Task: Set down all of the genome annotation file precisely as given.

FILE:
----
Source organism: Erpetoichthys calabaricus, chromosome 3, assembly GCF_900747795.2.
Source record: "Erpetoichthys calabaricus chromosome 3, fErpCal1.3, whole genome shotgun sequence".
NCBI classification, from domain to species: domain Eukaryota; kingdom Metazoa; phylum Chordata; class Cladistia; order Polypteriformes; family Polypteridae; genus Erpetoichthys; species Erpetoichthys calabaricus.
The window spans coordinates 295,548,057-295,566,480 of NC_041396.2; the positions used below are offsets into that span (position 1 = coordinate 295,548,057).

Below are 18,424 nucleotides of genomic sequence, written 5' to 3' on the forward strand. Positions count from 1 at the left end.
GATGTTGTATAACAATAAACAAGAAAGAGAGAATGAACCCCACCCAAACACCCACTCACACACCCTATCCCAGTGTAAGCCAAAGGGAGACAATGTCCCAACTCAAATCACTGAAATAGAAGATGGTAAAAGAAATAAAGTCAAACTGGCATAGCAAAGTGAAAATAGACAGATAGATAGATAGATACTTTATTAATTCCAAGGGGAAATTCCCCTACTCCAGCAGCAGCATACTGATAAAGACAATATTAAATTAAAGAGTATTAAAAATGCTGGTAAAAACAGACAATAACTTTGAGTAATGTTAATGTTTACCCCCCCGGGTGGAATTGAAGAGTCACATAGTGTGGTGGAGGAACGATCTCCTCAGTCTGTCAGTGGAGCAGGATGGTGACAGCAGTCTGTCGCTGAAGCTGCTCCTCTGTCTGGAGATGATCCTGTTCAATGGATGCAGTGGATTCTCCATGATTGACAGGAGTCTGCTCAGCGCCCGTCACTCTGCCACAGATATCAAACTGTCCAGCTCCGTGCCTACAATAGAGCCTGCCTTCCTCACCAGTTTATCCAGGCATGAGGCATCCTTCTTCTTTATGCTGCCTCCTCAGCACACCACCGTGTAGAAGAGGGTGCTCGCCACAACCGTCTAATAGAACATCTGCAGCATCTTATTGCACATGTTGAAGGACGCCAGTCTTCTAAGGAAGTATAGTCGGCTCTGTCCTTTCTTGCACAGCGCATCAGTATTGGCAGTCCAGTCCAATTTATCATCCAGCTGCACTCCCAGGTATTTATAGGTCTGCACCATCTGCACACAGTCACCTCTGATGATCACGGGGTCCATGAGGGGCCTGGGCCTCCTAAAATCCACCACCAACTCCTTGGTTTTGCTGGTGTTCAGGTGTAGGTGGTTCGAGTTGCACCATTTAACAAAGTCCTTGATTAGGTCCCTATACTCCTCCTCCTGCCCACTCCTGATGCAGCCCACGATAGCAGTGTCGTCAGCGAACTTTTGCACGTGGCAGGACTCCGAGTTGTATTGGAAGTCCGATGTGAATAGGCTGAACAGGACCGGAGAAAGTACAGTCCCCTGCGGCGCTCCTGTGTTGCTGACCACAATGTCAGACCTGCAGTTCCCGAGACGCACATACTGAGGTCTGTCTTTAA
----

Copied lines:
Source organism: Erpetoichthys calabaricus, chromosome 3, assembly GCF_900747795.2.
Source record: "Erpetoichthys calabaricus chromosome 3, fErpCal1.3, whole genome shotgun sequence".
NCBI classification, from domain to species: domain Eukaryota; kingdom Metazoa; phylum Chordata; class Cladistia; order Polypteriformes; family Polypteridae; genus Erpetoichthys; species Erpetoichthys calabaricus.
The window spans coordinates 295,548,057-295,566,480 of NC_041396.2; the positions used below are offsets into that span (position 1 = coordinate 295,548,057).

Below are 18,424 nucleotides of genomic sequence, written 5' to 3' on the forward strand. Positions count from 1 at the left end.
GATGTTGTATAACAATAAACAAGAAAGAGAGAATGAACCCCACCCAAACACCCACTCACACACCCTATCCCAGTGTAAGCCAAAGGGAGACAATGTCCCAACTCAAATCACTGAAATAGAAGATGGTAAAAGAAATAAAGTCAAACTGGCATAGCAAAGTGAAAATAGACAGATAGATAGATAGATACTTTATTAATTCCAAGGGGAAATTCCCCTACTCCAGCAGCAGCATACTGATAAAGACAATATTAAATTAAAGAGTATTAAAAATGCTGGTAAAAACAGACAATAACTTTGAGTAATGTTAATGTTTACCCCCCCGGGTGGAATTGAAGAGTCACATAGTGTGGTGGAGGAACGATCTCCTCAGTCTGTCAGTGGAGCAGGATGGTGACAGCAGTCTGTCGCTGAAGCTGCTCCTCTGTCTGGAGATGATCCTGTTCAATGGATGCAGTGGATTCTCCATGATTGACAGGAGTCTGCTCAGCGCCCGTCACTCTGCCACAGATATCAAACTGTCCAGCTCCGTGCCTACAATAGAGCCTGCCTTCCTCACCAGTTTATCCAGGCATGAGGCATCCTTCTTCTTTATGCTGCCTCCTCAGCACACCACCGTGTAGAAGAGGGTGCTCGCCACAACCGTCTAATAGAACATCTGCAGCATCTTATTGCACATGTTGAAGGACGCCAGTCTTCTAAGGAAGTATAGTCGGCTCTGTCCTTTCTTGCACAGCGCATCAGTATTGGCAGTCCAGTCCAATTTATCATCCAGCTGCACTCCCAGGTATTTATAGGTCTGCACCATCTGCACACAGTCACCTCTGATGATCACGGGGTCCATGAGGGGCCTGGGCCTCCTAAAATCCACCACCAACTCCTTGGTTTTGCTGGTGTTCAGGTGTAGGTGGTTCGAGTTGCACCATTTAACAAAGTCCTTGATTAGGTCCCTATACTCCTCCTCCTGCCCACTCCTGATGCAGCCCACGATAGCAGTGTCGTCAGCGAACTTTTGCACGTGGCAGGACTCCGAGTTGTATTGGAAGTCCGATGTGAATAGGCTGAACAGGACCGGAGAAAGTACAGTCCCCTGCGGCGCTCCTGTGTTGCTGACCACAATGTCAGACCTGCAGTTCCCGAGACGCACATACTGAGGTCTGTCTTTAA